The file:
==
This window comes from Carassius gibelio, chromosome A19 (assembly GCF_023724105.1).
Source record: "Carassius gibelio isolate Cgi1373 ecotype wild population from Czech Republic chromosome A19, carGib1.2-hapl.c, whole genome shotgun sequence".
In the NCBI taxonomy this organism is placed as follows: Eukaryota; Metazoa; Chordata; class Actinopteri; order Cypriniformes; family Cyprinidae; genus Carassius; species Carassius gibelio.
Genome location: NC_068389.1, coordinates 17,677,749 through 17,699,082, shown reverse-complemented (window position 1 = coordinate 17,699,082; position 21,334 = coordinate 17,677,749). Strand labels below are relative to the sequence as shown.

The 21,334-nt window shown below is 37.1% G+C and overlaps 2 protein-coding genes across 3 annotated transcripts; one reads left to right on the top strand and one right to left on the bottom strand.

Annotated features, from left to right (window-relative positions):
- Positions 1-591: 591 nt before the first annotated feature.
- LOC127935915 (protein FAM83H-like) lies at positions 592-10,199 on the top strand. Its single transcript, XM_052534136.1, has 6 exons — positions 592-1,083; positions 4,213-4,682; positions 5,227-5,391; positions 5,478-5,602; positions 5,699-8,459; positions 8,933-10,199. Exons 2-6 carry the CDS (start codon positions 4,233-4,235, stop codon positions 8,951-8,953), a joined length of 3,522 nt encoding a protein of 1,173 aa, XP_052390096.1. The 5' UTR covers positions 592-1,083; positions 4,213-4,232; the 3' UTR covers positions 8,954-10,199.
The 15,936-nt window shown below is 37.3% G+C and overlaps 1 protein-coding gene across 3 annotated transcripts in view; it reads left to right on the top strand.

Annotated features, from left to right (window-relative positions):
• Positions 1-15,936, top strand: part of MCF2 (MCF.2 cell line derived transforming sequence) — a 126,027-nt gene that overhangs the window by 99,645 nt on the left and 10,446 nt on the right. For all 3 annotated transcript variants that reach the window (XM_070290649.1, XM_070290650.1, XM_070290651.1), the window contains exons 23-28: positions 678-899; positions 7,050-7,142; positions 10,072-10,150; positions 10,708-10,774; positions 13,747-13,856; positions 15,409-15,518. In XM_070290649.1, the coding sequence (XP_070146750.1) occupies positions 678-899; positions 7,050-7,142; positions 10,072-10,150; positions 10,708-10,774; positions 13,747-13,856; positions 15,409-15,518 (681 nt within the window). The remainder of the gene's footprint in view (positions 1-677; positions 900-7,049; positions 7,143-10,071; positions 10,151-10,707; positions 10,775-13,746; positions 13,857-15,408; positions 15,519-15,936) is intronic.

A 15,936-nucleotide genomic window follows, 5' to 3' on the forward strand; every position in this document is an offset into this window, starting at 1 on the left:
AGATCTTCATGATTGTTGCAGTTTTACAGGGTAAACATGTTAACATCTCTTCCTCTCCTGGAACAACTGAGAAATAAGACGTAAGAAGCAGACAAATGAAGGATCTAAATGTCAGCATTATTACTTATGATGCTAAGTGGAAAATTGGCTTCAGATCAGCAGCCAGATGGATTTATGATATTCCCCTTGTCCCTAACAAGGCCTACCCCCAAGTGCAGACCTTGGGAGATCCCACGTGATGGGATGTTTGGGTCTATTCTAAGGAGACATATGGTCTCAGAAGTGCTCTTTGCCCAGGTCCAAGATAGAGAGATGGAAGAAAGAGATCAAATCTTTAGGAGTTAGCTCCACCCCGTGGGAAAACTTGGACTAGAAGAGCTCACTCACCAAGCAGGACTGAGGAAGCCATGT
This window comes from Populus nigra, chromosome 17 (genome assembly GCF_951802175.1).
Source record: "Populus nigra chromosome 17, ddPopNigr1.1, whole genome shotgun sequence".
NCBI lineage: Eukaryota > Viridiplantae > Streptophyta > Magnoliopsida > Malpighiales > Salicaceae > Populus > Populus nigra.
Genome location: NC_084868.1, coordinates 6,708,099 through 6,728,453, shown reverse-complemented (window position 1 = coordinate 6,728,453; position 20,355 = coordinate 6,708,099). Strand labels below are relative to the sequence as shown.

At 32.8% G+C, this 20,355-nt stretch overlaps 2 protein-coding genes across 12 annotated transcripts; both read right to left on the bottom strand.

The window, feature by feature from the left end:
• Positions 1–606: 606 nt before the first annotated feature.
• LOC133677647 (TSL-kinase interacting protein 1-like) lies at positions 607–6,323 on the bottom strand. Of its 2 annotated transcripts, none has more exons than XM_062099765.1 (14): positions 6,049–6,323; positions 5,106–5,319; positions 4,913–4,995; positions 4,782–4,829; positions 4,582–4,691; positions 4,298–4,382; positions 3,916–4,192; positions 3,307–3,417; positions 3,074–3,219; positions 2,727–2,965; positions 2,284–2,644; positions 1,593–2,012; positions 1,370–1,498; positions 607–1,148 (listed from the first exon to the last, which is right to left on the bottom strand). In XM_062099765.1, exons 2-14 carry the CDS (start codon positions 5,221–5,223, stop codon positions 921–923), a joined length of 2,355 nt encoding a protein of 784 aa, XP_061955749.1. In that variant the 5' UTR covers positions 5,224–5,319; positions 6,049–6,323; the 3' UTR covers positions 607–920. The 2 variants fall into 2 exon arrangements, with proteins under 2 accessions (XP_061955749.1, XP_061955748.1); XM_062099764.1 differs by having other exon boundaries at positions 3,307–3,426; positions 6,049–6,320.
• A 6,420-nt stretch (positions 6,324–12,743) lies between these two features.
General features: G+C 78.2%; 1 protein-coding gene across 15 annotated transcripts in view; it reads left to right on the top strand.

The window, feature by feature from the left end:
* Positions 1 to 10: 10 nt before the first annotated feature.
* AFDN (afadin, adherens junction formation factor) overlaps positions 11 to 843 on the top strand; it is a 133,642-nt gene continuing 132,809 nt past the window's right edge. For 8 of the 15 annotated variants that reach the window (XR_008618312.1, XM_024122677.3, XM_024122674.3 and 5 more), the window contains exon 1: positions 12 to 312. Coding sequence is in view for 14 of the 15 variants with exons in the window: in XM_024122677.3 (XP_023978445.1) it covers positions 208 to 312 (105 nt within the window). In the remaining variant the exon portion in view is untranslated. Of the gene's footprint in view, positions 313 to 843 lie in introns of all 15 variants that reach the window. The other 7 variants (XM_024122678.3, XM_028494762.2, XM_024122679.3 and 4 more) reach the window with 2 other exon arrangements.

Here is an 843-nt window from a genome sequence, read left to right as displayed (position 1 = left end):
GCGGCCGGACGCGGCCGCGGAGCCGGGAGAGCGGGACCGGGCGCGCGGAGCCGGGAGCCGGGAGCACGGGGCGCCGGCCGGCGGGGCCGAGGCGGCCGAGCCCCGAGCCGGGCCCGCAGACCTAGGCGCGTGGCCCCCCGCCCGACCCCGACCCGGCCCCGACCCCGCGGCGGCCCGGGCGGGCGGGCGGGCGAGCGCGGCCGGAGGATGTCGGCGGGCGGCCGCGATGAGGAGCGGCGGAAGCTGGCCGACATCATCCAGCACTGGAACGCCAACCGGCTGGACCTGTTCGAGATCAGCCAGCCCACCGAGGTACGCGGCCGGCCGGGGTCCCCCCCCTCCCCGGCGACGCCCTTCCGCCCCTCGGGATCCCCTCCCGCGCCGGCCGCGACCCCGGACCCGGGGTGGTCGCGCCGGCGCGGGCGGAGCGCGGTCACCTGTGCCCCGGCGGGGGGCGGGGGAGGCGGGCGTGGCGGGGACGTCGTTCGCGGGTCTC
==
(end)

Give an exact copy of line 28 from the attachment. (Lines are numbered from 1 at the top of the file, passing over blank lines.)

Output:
GCGGCCGGACGCGGCCGCGGAGCCGGGAGAGCGGGACCGGGCGCGCGGAGCCGGGAGCCGGGAGCACGGGGCGCCGGCCGGCGGGGCCGAGGCGGCCGAGCCCCGAGCCGGGCCCGCAGACCTAGGCGCGTGGCCCCCCGCCCGACCCCGACCCGGCCCCGACCCCGCGGCGGCCCGGGCGGGCGGGCGGGCGAGCGCGGCCGGAGGATGTCGGCGGGCGGCCGCGATGAGGAGCGGCGGAAGCTGGCCGACATCATCCAGCACTGGAACGCCAACCGGCTGGACCTGTTCGAGATCAGCCAGCCCACCGAGGTACGCGGCCGGCCGGGGTCCCCCCCCTCCCCGGCGACGCCCTTCCGCCCCTCGGGATCCCCTCCCGCGCCGGCCGCGACCCCGGACCCGGGGTGGTCGCGCCGGCGCGGGCGGAGCGCGGTCACCTGTGCCCCGGCGGGGGGCGGGGGAGGCGGGCGTGGCGGGGACGTCGTTCGCGGGTCTC